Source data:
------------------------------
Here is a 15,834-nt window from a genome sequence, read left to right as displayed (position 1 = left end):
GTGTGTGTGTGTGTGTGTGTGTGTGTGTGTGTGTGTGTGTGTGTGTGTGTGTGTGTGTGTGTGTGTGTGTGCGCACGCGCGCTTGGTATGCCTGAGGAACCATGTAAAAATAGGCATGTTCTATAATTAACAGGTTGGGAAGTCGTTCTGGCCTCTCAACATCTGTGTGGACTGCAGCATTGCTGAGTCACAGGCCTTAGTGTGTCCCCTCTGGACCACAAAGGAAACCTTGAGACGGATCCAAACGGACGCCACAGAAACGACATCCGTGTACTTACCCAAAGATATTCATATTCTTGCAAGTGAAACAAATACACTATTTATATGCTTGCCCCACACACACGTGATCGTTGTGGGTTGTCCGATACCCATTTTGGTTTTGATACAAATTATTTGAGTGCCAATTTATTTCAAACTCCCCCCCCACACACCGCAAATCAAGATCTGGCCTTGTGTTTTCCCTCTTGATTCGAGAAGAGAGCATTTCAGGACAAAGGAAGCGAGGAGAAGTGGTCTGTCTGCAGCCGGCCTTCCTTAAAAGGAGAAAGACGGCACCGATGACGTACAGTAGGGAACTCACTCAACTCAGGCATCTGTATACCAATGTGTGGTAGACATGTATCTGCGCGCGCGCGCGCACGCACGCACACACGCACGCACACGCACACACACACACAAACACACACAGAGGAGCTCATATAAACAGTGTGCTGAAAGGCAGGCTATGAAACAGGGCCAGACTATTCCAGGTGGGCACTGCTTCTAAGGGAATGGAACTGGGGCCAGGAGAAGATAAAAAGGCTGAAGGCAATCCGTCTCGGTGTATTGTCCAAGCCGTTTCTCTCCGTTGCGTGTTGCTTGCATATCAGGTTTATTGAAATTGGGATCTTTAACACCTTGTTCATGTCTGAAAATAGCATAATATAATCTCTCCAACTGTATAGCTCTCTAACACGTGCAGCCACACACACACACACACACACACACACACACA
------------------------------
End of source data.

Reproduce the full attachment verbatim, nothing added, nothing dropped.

Here is a 15,834-nt window from a genome sequence, read left to right as displayed (position 1 = left end):
GTGTGTGTGTGTGTGTGTGTGTGTGTGTGTGTGTGTGTGTGTGTGTGTGTGTGTGTGTGTGTGTGTGTGTGCGCACGCGCGCTTGGTATGCCTGAGGAACCATGTAAAAATAGGCATGTTCTATAATTAACAGGTTGGGAAGTCGTTCTGGCCTCTCAACATCTGTGTGGACTGCAGCATTGCTGAGTCACAGGCCTTAGTGTGTCCCCTCTGGACCACAAAGGAAACCTTGAGACGGATCCAAACGGACGCCACAGAAACGACATCCGTGTACTTACCCAAAGATATTCATATTCTTGCAAGTGAAACAAATACACTATTTATATGCTTGCCCCACACACACGTGATCGTTGTGGGTTGTCCGATACCCATTTTGGTTTTGATACAAATTATTTGAGTGCCAATTTATTTCAAACTCCCCCCCCACACACCGCAAATCAAGATCTGGCCTTGTGTTTTCCCTCTTGATTCGAGAAGAGAGCATTTCAGGACAAAGGAAGCGAGGAGAAGTGGTCTGTCTGCAGCCGGCCTTCCTTAAAAGGAGAAAGACGGCACCGATGACGTACAGTAGGGAACTCACTCAACTCAGGCATCTGTATACCAATGTGTGGTAGACATGTATCTGCGCGCGCGCGCGCACGCACGCACACACGCACGCACACGCACACACACACACAAACACACACAGAGGAGCTCATATAAACAGTGTGCTGAAAGGCAGGCTATGAAACAGGGCCAGACTATTCCAGGTGGGCACTGCTTCTAAGGGAATGGAACTGGGGCCAGGAGAAGATAAAAAGGCTGAAGGCAATCCGTCTCGGTGTATTGTCCAAGCCGTTTCTCTCCGTTGCGTGTTGCTTGCATATCAGGTTTATTGAAATTGGGATCTTTAACACCTTGTTCATGTCTGAAAATAGCATAATATAATCTCTCCAACTGTATAGCTCTCTAACACGTGCAGCCACACACACACACACACACACACACACACACA